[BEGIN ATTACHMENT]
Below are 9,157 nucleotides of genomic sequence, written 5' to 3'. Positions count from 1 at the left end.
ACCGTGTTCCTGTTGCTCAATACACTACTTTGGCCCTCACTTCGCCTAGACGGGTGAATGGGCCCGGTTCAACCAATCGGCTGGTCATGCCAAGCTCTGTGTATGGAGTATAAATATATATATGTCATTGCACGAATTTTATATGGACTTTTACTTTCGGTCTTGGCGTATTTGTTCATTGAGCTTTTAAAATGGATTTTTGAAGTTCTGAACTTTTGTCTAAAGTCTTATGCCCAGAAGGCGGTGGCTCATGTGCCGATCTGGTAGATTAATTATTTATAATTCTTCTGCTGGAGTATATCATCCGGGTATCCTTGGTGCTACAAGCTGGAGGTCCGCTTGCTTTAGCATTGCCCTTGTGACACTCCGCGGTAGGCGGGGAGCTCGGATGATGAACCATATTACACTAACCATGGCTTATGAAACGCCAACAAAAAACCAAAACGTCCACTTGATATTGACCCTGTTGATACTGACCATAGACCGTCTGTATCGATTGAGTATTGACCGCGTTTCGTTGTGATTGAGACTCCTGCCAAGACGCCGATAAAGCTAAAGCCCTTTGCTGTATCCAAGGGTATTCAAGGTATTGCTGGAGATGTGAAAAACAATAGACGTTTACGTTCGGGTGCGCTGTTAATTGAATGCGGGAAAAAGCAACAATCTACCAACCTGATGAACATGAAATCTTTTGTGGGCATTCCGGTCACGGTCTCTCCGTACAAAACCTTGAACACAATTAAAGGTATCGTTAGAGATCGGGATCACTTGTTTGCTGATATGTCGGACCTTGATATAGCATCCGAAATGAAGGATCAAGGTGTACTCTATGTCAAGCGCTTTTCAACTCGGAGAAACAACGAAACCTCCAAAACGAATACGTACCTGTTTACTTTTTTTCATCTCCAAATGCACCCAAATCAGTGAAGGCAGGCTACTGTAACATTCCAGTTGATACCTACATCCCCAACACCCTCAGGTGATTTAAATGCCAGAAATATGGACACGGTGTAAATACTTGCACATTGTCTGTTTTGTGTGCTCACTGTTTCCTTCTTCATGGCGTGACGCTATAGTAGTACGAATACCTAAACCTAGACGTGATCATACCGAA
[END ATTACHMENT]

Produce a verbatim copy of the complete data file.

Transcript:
Below are 9,157 nucleotides of genomic sequence, written 5' to 3'. Positions count from 1 at the left end.
ACCGTGTTCCTGTTGCTCAATACACTACTTTGGCCCTCACTTCGCCTAGACGGGTGAATGGGCCCGGTTCAACCAATCGGCTGGTCATGCCAAGCTCTGTGTATGGAGTATAAATATATATATGTCATTGCACGAATTTTATATGGACTTTTACTTTCGGTCTTGGCGTATTTGTTCATTGAGCTTTTAAAATGGATTTTTGAAGTTCTGAACTTTTGTCTAAAGTCTTATGCCCAGAAGGCGGTGGCTCATGTGCCGATCTGGTAGATTAATTATTTATAATTCTTCTGCTGGAGTATATCATCCGGGTATCCTTGGTGCTACAAGCTGGAGGTCCGCTTGCTTTAGCATTGCCCTTGTGACACTCCGCGGTAGGCGGGGAGCTCGGATGATGAACCATATTACACTAACCATGGCTTATGAAACGCCAACAAAAAACCAAAACGTCCACTTGATATTGACCCTGTTGATACTGACCATAGACCGTCTGTATCGATTGAGTATTGACCGCGTTTCGTTGTGATTGAGACTCCTGCCAAGACGCCGATAAAGCTAAAGCCCTTTGCTGTATCCAAGGGTATTCAAGGTATTGCTGGAGATGTGAAAAACAATAGACGTTTACGTTCGGGTGCGCTGTTAATTGAATGCGGGAAAAAGCAACAATCTACCAACCTGATGAACATGAAATCTTTTGTGGGCATTCCGGTCACGGTCTCTCCGTACAAAACCTTGAACACAATTAAAGGTATCGTTAGAGATCGGGATCACTTGTTTGCTGATATGTCGGACCTTGATATAGCATCCGAAATGAAGGATCAAGGTGTACTCTATGTCAAGCGCTTTTCAACTCGGAGAAACAACGAAACCTCCAAAACGAATACGTACCTGTTTACTTTTTTTCATCTCCAAATGCACCCAAATCAGTGAAGGCAGGCTACTGTAACATTCCAGTTGATACCTACATCCCCAACACCCTCAGGTGATTTAAATGCCAGAAATATGGACACGGTGTAAATACTTGCACATTGTCTGTTTTGTGTGCTCACTGTTTCCTTCTTCATGGCGTGACGCTATAGTAGTACGAATACCTAAACCTAGACGTGATCATACCGAA